You must give the facts that have been gathered from reliable sources and confirmed. Don’t over reach and don’t speculate. There is a limit to your role. To exceed that limit is a mistake. If you do nothing more than show concern for the public and for your employees in your first press briefing, you are already on the right track. The corollary of expressing concern and generating good will at the consumer level is securing the loyalty of your customers and employees by taking the initiative to share information with them. If your employees and customers don’t feel like insiders, they are going to act like outsiders.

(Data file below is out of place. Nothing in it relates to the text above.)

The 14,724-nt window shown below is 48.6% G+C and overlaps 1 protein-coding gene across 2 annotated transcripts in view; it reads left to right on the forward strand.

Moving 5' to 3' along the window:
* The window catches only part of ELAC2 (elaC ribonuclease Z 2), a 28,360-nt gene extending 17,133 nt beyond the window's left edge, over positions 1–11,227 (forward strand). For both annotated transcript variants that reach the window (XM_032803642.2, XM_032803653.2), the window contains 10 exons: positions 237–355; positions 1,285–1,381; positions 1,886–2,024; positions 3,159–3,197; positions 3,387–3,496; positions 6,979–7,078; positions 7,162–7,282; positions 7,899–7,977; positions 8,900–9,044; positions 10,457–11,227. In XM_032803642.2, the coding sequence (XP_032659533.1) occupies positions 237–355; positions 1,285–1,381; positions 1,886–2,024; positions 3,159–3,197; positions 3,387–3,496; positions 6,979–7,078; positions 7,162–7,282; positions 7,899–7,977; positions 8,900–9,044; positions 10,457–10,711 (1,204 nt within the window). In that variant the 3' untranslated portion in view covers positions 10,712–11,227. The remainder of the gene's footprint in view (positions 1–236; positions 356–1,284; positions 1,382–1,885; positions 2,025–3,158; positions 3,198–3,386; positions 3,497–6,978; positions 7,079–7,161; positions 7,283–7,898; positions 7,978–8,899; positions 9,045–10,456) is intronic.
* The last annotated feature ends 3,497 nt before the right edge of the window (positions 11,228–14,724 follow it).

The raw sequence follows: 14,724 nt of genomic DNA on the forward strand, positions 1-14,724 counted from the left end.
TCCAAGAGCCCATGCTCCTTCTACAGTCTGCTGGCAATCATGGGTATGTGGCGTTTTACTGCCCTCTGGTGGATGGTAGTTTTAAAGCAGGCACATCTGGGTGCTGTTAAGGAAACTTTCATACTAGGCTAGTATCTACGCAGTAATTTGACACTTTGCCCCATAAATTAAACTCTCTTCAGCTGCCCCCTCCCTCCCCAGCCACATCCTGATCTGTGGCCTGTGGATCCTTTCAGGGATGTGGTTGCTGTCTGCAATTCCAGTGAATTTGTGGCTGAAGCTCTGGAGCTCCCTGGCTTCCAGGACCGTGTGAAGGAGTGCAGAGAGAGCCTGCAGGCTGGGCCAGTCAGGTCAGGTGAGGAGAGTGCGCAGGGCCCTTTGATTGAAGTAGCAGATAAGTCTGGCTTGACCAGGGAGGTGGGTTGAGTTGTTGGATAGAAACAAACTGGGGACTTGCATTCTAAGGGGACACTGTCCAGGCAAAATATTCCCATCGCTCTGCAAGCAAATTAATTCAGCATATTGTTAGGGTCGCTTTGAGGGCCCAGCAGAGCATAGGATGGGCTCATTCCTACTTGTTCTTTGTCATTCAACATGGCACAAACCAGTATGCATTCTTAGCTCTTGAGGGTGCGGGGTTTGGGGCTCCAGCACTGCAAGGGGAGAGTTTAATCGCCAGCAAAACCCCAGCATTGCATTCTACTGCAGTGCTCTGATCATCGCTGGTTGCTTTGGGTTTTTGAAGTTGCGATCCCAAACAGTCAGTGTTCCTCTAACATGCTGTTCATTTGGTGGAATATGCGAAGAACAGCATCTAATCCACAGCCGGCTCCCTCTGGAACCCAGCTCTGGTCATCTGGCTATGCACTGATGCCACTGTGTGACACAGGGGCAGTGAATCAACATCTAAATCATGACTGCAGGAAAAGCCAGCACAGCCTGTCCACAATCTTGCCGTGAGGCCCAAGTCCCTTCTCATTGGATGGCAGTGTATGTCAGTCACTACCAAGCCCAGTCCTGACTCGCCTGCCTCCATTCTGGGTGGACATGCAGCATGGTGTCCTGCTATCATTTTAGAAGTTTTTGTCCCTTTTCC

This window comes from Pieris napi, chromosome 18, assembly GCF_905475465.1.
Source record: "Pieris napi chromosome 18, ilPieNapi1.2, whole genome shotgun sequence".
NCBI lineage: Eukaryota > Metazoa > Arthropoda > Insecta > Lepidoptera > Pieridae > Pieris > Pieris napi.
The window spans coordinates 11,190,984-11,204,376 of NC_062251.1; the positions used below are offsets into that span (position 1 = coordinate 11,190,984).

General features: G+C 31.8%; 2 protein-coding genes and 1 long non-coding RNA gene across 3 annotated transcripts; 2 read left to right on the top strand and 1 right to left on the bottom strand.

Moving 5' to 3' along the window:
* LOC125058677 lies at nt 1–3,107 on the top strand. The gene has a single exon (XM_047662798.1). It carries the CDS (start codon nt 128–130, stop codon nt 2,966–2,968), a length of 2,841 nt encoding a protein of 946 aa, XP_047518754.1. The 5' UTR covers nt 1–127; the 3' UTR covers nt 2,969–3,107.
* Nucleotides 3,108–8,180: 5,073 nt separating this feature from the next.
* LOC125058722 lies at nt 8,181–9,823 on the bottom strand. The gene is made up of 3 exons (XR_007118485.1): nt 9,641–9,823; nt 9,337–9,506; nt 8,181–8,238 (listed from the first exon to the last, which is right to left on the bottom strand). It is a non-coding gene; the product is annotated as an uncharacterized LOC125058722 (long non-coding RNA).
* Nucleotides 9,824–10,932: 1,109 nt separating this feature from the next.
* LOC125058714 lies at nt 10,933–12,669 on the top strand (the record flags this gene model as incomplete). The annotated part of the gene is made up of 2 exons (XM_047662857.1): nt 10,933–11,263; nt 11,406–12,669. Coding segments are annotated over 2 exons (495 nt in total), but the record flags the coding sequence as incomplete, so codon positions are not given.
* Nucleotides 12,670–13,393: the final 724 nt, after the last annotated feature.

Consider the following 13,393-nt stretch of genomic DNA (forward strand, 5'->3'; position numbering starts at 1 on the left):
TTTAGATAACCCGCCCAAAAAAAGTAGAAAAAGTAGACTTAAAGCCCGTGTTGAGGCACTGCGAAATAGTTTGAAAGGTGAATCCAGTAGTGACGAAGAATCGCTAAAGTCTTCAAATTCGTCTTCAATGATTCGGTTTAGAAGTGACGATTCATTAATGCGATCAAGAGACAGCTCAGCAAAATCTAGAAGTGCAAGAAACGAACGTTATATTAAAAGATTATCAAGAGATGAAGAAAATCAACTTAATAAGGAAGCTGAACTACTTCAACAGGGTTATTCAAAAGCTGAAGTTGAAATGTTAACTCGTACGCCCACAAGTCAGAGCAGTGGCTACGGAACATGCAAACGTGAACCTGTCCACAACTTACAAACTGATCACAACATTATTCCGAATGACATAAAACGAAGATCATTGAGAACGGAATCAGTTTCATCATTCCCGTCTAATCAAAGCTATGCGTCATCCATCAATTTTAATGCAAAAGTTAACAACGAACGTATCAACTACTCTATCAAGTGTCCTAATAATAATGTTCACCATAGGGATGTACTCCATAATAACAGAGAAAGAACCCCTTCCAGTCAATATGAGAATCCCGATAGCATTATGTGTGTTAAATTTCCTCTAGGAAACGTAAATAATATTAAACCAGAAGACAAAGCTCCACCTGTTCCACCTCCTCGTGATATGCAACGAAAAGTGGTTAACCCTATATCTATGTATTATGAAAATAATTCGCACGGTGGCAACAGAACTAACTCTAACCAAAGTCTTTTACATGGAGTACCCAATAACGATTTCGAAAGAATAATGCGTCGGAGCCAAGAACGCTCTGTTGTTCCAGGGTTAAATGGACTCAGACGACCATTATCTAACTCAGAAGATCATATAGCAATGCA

You must have a prepared statement on hand that can be used to make an initial general response to the media when knowledge about the crisis first becomes known on a widespread basis or by reporters.

As the crisis progresses and new information and facts become available, it is also advisable to develop prepared statements to be made by the spokesperson at the onset of any media interview, briefing or news conference.

These prepared statements also can be read over the telephone to reporters who call to request information but are not represented at news conferences or briefings. The statement can also be sent by FAX or e-mail upon request.

Lastly, consider the power of social media. Tools that include Twitter, Facebook, Flickr, Foursquare, and other apps can be essential components of a crisis management solution. However, the use of social media is perhaps different than any other component, because you can use it as a two-way crisis management tool.